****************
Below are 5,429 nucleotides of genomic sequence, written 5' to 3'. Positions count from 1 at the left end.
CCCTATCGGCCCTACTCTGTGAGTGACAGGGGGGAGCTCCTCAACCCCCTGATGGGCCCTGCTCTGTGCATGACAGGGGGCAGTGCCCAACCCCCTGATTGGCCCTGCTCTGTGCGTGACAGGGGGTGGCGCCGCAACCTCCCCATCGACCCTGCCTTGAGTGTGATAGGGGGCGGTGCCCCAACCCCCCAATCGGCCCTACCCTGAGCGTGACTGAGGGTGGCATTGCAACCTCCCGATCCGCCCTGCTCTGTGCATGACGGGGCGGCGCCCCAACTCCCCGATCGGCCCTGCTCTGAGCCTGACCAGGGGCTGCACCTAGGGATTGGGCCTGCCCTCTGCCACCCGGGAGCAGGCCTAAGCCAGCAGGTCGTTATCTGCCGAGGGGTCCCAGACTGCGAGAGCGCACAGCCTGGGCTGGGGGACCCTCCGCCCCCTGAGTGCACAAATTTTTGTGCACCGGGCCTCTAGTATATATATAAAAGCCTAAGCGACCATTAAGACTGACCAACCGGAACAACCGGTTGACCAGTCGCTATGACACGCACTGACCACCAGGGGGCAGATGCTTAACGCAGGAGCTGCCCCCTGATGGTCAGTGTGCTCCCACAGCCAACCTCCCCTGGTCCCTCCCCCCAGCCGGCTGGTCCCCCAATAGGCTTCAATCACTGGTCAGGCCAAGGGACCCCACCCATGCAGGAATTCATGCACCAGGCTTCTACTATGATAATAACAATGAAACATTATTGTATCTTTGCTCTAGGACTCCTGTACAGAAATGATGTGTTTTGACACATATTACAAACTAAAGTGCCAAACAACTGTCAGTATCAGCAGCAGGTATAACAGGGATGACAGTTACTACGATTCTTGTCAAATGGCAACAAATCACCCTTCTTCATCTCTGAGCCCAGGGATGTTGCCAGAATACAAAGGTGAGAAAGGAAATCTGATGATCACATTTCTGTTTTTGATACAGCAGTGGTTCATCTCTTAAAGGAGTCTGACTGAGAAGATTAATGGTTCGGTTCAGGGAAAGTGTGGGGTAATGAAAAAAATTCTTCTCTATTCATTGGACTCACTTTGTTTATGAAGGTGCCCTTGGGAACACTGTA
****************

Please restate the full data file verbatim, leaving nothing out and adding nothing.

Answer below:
Below are 5,429 nucleotides of genomic sequence, written 5' to 3'. Positions count from 1 at the left end.
CCCTATCGGCCCTACTCTGTGAGTGACAGGGGGGAGCTCCTCAACCCCCTGATGGGCCCTGCTCTGTGCATGACAGGGGGCAGTGCCCAACCCCCTGATTGGCCCTGCTCTGTGCGTGACAGGGGGTGGCGCCGCAACCTCCCCATCGACCCTGCCTTGAGTGTGATAGGGGGCGGTGCCCCAACCCCCCAATCGGCCCTACCCTGAGCGTGACTGAGGGTGGCATTGCAACCTCCCGATCCGCCCTGCTCTGTGCATGACGGGGCGGCGCCCCAACTCCCCGATCGGCCCTGCTCTGAGCCTGACCAGGGGCTGCACCTAGGGATTGGGCCTGCCCTCTGCCACCCGGGAGCAGGCCTAAGCCAGCAGGTCGTTATCTGCCGAGGGGTCCCAGACTGCGAGAGCGCACAGCCTGGGCTGGGGGACCCTCCGCCCCCTGAGTGCACAAATTTTTGTGCACCGGGCCTCTAGTATATATATAAAAGCCTAAGCGACCATTAAGACTGACCAACCGGAACAACCGGTTGACCAGTCGCTATGACACGCACTGACCACCAGGGGGCAGATGCTTAACGCAGGAGCTGCCCCCTGATGGTCAGTGTGCTCCCACAGCCAACCTCCCCTGGTCCCTCCCCCCAGCCGGCTGGTCCCCCAATAGGCTTCAATCACTGGTCAGGCCAAGGGACCCCACCCATGCAGGAATTCATGCACCAGGCTTCTACTATGATAATAACAATGAAACATTATTGTATCTTTGCTCTAGGACTCCTGTACAGAAATGATGTGTTTTGACACATATTACAAACTAAAGTGCCAAACAACTGTCAGTATCAGCAGCAGGTATAACAGGGATGACAGTTACTACGATTCTTGTCAAATGGCAACAAATCACCCTTCTTCATCTCTGAGCCCAGGGATGTTGCCAGAATACAAAGGTGAGAAAGGAAATCTGATGATCACATTTCTGTTTTTGATACAGCAGTGGTTCATCTCTTAAAGGAGTCTGACTGAGAAGATTAATGGTTCGGTTCAGGGAAAGTGTGGGGTAATGAAAAAAATTCTTCTCTATTCATTGGACTCACTTTGTTTATGAAGGTGCCCTTGGGAACACTGTA